It’s easy to throw in a Lunchable and a snack bag of pretzels, but is it worth the cost?
For the most part, no, with items we checked out at Giant Food Stores, ranging from Goldfish crackers to sliced cheddar cheese.
Pretzels were the cheapest to buy in a 16-ounce bag instead of snack bags, while Oreo cookies were the only items cheaper to buy portioned.
But will kids appreciate items parents hand-packed more than pre-packed snacks?
Doughty’s 11-year-old daughter, Ashley, doesn’t like bread. So Debbie packs her turkey and cheese in a taco shell or tuna fish in a cup. She also packs SpaghettiOs, macaroni and cheese and even deviled eggs in place of a traditional PB&J.
Food isn’t the only make-or-break factor for kids’ lunches. Even containers can affect whether a kid will eat what’s inside or toss it.
“I usually find odd containers at Five Below,” Doughty says, describing boxes with compartments for salad dressings and ice packs. The boxes might look fun, but what’s most important is that they’re functional — keeping foods cool and letting kids dip their veggies.
Five Smart lunch ideasShrewsbury mom Kelly Jarvis, who recently started a Wholesome Tummies franchise in York County, shares more lunch-packing tips:
1.Involve your kids in deciding what to pack. This can start with a family trip to the grocery store. Jarvis, mom to 5-year-old Travor, says she knows that’s challenging for many parents. But if you have time, encouraging kids to pick items and compare nutrition facts can help them better understand what they’re eating and how much it costs.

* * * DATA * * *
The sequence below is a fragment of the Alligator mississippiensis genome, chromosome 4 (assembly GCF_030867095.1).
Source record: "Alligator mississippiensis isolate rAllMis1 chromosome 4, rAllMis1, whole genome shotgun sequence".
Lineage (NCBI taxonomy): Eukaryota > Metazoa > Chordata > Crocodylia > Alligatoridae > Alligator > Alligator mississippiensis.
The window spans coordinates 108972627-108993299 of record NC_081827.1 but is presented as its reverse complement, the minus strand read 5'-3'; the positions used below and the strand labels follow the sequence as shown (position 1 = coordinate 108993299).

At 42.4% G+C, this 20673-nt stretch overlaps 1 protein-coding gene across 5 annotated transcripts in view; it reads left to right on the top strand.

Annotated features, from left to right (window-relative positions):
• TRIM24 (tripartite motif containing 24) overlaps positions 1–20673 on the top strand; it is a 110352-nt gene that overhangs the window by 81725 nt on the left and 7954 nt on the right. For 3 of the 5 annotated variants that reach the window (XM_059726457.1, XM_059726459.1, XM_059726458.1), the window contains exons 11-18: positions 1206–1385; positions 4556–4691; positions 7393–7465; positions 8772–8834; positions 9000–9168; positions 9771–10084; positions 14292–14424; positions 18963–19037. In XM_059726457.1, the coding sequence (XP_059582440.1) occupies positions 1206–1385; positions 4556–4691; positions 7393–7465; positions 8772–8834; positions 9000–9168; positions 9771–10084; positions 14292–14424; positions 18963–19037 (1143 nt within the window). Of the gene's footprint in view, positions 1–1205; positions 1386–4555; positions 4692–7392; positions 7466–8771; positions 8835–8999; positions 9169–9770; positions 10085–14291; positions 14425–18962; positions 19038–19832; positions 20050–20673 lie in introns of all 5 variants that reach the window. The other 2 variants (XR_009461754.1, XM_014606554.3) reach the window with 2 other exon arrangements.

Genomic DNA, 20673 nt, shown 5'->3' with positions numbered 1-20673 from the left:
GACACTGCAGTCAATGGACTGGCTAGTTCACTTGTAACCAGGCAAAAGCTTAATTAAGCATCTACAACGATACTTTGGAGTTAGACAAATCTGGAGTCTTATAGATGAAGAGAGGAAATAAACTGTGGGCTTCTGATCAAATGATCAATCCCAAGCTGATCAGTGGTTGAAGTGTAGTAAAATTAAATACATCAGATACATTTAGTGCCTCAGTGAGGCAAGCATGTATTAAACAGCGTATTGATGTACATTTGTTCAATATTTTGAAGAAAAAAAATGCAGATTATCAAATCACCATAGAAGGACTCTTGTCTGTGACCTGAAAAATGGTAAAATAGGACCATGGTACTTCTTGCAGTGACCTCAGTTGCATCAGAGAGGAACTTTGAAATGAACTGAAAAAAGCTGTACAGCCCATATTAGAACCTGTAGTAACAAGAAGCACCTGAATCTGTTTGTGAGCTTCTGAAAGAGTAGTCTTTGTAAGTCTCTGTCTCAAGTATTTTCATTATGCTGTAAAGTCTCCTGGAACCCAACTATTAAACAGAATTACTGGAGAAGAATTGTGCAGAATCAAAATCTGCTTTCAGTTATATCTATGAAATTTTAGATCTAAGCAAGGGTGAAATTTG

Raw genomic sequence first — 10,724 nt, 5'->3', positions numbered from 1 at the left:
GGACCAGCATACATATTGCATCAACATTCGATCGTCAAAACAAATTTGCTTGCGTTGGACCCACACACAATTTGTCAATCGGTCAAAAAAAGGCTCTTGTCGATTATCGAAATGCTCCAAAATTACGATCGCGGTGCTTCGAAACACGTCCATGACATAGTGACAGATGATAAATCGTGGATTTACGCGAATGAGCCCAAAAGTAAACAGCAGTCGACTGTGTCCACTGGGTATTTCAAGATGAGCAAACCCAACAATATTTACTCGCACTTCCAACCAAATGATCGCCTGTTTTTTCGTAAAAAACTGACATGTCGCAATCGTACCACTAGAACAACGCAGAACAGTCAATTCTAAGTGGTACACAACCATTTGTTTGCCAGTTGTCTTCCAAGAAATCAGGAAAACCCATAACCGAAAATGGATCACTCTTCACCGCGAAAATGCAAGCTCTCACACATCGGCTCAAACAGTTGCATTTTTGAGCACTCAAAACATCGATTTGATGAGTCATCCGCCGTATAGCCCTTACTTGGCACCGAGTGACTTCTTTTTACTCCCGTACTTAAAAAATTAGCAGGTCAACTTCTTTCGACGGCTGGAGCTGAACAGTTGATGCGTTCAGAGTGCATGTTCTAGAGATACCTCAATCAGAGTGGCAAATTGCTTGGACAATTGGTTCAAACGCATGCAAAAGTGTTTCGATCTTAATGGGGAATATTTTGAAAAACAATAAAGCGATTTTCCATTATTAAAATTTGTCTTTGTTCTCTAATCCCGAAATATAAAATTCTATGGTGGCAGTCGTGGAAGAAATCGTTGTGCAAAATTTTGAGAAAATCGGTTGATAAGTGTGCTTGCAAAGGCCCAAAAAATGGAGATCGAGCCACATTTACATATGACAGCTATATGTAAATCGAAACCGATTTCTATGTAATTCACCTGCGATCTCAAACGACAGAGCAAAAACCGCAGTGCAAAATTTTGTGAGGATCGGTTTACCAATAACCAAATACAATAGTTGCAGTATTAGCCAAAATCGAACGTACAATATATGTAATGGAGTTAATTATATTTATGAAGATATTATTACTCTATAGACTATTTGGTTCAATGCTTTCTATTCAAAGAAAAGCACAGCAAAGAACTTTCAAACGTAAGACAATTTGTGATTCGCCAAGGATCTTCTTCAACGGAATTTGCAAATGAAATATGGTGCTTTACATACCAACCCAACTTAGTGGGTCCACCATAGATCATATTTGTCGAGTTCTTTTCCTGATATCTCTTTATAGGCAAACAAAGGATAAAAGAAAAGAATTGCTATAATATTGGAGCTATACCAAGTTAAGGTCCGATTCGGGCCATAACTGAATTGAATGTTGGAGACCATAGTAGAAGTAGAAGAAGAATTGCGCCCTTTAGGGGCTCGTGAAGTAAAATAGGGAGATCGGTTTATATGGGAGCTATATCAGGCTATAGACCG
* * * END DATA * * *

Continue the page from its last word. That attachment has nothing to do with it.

If you can’t bring them to the store with you, ask them at night what they liked about lunch, or didn’t like.
Refrain from, “Did you eat your lunch today?” Jarvis said. She often starts by telling Travor what she liked about her lunch to get him talking about his.
2. Make your own ‘Lunchables.’ It might not have the label, but it’s healthier to pack your own whole grain crackers, meats and cheeses, Jarvis said. In general, steer clear of most processed foods.
Compiling it in a bento box might even make it look more fun than the brand-name snack.
3. Cook foods ahead of time so it’s not a nightly chore. “The more you can prepare over the weekend, the better your life will be,” said the mom who’s been packing Travor’s lunch for day care the past two-and-a-half years. Soups are a favorite for many kids that are easy to make in advance. Just be sure to have a container that will keep it warm until lunchtime.
4. Focus on aesthetics. Kids are more likely to eat colorful foods, Jarvis said, which tend to be healthier anyway. “I try to do a rainbow of colors in my kid’s lunch.” For fruits and veggies, bring kids to farmers markets to learn what’s in season when.
5. Personalize it. “Adding a note makes it cute,” Jarvis said. A midday smile might be just what your child needs while munching on his PB&J.
Parents who don’t have time to pack kids’ lunches but still want a healthy option can order from Wholesome Tummies online at wholesometummies.com. Each lunch ranges in price from $4.50 to $5 and is made in a local commercial kitchen.